• You have an opportunity to define your service/product in a bit more details with your sub-headline.
  • The brief description should answer – “What problems do you solve for me?”
  • Here is good example of an effective sub-headline:
  • In one short phrase, it tells you how their product can help you.
  • In this example, their users can use their product to create pages to generate more customers!

3. Primary Call-To-Action

  • A Call-To-Action provides directions and asks / tells your visitors to do something – to take the next step.
  • This can be “call us now” or “click for a free quote”.
  • Don’t expect your visitors to know what to do next — they don’t.
  • You want your visitors to visually see that there is a next step that they can take, so never be shy about telling them what to do in a helpful way.
  • The key is to actively engage with your visitors — tell them what to do, and guide them to taking action so you can start building a relationship with them.
  • This can significantly increase your chances of winning new customers.

4. Use Images or a Video to Illustrate Your Message:

  • People are naturally drawn to visuals like images and videos, so it is a great way to create a mood or show your audience what you are all about.
  • It is important to remember to use images and videos that are relevant to your website. If they don’t serve any purpose or don’t do a good job in enhancing your overall branding or messages, don’t use them.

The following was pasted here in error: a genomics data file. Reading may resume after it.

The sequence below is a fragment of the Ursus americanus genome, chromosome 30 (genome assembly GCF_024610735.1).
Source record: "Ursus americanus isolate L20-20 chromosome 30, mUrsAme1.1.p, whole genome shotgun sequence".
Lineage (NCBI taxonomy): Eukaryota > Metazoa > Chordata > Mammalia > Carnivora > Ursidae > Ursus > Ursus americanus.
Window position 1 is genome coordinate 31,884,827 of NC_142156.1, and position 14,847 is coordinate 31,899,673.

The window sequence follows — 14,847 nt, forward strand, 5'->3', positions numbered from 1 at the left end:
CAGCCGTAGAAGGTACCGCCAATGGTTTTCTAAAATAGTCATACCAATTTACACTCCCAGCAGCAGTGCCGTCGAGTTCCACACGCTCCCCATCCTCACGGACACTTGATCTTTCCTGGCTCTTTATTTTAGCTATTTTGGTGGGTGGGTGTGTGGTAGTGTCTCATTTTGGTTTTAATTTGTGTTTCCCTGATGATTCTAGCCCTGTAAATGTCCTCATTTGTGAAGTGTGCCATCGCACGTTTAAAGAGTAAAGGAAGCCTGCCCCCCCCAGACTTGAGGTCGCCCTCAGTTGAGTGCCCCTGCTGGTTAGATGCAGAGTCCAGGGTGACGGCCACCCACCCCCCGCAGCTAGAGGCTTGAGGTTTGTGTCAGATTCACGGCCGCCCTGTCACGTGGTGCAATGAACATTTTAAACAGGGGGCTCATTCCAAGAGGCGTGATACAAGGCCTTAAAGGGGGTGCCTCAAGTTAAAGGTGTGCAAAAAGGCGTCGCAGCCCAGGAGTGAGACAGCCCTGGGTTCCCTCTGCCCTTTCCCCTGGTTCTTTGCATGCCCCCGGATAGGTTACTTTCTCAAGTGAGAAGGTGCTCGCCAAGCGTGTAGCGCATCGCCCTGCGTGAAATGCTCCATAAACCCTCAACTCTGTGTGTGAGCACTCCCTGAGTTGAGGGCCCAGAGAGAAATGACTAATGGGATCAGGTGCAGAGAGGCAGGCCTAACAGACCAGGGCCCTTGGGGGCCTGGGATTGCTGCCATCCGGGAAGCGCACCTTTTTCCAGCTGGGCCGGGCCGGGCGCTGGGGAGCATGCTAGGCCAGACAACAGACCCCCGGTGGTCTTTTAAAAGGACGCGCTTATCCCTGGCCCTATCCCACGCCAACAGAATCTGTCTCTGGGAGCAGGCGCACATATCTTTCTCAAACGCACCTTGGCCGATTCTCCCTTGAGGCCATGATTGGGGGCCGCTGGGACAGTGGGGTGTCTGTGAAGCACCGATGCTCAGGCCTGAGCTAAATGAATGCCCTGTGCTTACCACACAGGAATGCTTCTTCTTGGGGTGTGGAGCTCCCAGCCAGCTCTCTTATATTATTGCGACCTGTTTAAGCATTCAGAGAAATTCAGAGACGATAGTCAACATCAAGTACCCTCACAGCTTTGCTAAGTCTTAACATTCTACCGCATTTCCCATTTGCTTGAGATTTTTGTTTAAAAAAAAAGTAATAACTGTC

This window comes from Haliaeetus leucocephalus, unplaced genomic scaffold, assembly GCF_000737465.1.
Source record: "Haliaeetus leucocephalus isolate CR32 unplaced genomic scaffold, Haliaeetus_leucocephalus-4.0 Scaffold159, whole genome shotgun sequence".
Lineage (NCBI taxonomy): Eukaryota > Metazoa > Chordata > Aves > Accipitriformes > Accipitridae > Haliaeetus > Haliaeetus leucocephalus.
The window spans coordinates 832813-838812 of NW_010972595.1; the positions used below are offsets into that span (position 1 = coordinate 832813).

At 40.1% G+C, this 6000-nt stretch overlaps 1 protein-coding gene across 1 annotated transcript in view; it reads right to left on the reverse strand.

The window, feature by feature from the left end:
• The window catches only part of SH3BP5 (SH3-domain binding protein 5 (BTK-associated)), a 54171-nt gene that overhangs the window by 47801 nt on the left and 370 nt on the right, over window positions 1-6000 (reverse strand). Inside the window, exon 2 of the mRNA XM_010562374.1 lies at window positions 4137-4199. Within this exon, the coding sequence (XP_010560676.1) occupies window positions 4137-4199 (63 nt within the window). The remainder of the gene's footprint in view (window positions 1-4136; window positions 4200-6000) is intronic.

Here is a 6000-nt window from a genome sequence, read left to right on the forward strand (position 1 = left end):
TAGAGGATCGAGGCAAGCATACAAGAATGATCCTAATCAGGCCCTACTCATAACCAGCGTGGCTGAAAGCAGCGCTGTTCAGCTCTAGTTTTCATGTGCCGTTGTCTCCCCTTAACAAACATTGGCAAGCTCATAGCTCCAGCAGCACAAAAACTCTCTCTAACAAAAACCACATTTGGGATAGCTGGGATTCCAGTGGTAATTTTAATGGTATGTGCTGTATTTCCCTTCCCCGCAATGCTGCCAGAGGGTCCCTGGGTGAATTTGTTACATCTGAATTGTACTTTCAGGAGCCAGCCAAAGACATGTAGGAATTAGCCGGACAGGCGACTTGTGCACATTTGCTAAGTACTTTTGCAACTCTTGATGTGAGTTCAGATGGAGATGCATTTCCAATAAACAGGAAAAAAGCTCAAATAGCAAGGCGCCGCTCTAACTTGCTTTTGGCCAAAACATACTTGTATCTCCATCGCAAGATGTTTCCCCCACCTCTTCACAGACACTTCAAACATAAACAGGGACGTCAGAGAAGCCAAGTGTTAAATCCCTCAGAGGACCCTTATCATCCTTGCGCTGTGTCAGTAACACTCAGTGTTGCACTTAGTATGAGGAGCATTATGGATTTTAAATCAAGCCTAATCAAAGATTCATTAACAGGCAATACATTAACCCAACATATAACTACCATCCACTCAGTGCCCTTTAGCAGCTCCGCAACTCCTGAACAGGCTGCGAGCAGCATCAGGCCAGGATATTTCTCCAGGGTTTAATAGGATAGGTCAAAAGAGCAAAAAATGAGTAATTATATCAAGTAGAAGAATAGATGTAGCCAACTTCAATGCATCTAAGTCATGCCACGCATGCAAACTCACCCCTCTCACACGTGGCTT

• Where to Find Professional Images – see our guide on how to pick the right pictures, and where to find professional images without paying through your nose (a lot of professional quality images are actually free!)
  • How to Use a Video Background – have you considered using a video background to “wow” your visitors, make your website look more professional and improve your branding? See this guide on how to use a video background the right way, and the do’s and don’ts.

5. Logo:

  • Your logo needs to do a good job of subtly communicating what your company is about. It hints at the DNA of your business — whether you are professional, creative, aggressive, or laid back.

6. Navigation Bar:

This is the roadmap you use to show your visitors what’s important and where they can go to get the specific information they need.